Cleaning the Augean Stables in the Realty Sector

Cleaning the Augean Stables in the Realty Sector
Jan 2017 , by , in Legal Opinion & Counsel

Cleaning the Augean Stables in the Realty Sector

As per World Bank study, the size of the shadow economy, as a percentage of Gross Domestic Product (GDP), in 2006, was around 8.4% in the United States, 12.3% in the United Kingdom, and 11% in Japan. The figures for BRICS are – Brazil-39%, Russia-40.6%, China-12.1%, India-21.4%, and South Africa- 27%. The silver lining is that our 21.4% is a declining rate.

The scourge of black money is the reality of every country. The volume of this unofficial segment depends upon the development level of an economy. The developed world has a smaller parallel market in comparison to the developing countries. It is naïve to assume that, in a mature economy like ours, swathes of notes are hidden under mattresses and carpets. Most of this money has found its way back into the economy in the form of investments in shares, bullion, and real estate.

The demonetisation of more than 80% of the currency in circulation, last month, coupled with withdrawal restrictions, felt more like a blitzkrieg of initiatives as opposed to just surgical strikes. Financial experts and economists have predicted a shrinking of the growth rate by as much as 2 % over the next two quarters, across sectors. Since immovable property has always been a safe haven for parking of unaccounted cash, there were worries of this sector aching at its joints. However, today, the debate has shifted to the surfeit of cash with banks, falling of bond rates, among other worries, thereby making funds available for investment in real estate look like an attractive destination, with higher yields.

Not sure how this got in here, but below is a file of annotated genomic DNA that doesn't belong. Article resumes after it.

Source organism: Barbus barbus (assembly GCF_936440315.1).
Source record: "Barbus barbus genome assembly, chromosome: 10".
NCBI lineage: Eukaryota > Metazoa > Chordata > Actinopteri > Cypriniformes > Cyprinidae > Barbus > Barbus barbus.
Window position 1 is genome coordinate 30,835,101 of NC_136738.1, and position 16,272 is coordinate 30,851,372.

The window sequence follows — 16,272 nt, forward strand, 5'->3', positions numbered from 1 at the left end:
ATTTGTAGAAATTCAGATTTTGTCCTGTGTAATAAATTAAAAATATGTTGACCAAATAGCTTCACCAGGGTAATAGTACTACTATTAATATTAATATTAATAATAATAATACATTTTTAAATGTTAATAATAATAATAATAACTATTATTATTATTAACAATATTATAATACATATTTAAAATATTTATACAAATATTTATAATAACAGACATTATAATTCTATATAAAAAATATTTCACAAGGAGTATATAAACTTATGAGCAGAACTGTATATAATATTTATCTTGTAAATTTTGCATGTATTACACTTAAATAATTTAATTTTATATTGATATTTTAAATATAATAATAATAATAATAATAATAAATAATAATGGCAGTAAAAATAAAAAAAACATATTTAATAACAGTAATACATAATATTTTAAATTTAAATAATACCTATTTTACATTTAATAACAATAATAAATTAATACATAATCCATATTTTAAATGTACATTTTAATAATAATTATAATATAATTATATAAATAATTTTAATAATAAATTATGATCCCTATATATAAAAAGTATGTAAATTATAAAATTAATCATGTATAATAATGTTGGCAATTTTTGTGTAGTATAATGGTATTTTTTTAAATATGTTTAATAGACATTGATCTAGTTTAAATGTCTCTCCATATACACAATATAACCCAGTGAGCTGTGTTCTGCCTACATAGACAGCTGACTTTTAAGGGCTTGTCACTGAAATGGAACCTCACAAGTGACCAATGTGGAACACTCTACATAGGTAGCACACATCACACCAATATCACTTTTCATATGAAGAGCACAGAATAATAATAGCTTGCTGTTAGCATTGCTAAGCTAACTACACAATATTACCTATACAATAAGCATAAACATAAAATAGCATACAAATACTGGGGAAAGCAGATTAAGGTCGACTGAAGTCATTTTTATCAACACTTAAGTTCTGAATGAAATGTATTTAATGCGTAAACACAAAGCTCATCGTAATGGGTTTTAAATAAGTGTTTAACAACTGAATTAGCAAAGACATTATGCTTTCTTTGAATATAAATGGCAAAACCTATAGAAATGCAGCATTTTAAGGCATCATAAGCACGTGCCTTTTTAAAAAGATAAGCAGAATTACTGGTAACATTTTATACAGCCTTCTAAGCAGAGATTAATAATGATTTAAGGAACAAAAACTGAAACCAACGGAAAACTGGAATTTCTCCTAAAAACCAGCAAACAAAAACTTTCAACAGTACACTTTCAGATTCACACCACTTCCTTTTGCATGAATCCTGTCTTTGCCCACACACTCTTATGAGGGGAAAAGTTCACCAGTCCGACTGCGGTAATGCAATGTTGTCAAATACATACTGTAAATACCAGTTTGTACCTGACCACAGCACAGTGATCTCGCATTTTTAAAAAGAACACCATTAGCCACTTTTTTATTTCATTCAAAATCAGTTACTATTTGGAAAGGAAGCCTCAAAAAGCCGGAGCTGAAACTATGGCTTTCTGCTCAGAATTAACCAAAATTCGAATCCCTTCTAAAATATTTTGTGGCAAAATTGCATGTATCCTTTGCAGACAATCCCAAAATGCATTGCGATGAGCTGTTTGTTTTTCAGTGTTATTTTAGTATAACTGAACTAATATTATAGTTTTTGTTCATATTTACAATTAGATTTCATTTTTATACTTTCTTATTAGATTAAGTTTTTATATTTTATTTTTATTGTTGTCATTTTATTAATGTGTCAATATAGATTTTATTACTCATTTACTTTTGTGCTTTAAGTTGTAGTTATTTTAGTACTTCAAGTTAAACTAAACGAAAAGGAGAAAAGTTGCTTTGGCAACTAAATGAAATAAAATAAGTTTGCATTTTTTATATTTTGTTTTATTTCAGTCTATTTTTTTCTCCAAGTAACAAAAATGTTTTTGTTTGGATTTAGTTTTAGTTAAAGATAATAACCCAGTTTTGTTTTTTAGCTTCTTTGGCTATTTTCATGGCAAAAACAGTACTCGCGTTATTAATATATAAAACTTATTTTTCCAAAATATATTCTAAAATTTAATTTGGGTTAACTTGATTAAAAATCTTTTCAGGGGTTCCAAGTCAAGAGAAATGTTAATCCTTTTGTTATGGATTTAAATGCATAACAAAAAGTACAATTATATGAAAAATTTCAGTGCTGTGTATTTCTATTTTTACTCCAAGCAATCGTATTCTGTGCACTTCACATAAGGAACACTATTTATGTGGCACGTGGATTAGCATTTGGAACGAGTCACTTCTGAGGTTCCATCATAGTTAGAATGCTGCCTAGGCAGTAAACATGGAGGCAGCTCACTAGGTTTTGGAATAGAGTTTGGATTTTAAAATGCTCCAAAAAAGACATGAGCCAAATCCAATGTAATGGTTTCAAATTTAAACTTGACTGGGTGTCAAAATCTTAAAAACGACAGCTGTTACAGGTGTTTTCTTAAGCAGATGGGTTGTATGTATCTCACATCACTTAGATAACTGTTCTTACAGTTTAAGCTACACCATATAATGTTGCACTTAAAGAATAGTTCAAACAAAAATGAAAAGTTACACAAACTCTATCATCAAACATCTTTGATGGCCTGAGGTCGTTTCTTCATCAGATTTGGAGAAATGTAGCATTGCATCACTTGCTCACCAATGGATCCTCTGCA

realty

Whatever the effects of demonetisation are, they shall be temporary. If you read too much into it you may end up holding the wrong end of the stick. For a sector that has been struggling with surplus inventory, stuck-up projects, no fresh launches for past couple of years, this may just be a flash in the pan. In the painfully long queues and dried up ATMs, we seem to have forgotten that the demonetisation trails the notification of the Benami Transaction (Prohibition) Amendment Act, 2016. Interlinking is manifest.

The Benami Act

The Amendment Act seeks to strengthen the Prohibition of Benami Property Transaction Act, 1988. The 1988 statue had merely nine sections. It lay moribund for the want of any administrative machinery to enforce it. In 30 years, no property was requisitioned, and arrests or prosecutions under the Benami Act are almost unheard. A fuller bodied enactment, comprising of 72 sections, is aimed at giving more teeth to an otherwise atrophied statute. Decks have been cleared for the constitution of an Adjudicating Authority, Appellate Tribunal, and Special Courts for prosecution of offences.

The Finance Minister was indeed asked whether it would have been simpler to pass a new statute rather than have such voluminous amendments. The Minister’s reasoning emanated from within the four corners of our Constitution. Article 20 of the Constitution of India forbids penal law to have a retrospective effect. A new law would have meant giving immunity to everybody from the penal provisions from 1988 to 2016 and thus would not have been in larger public interest.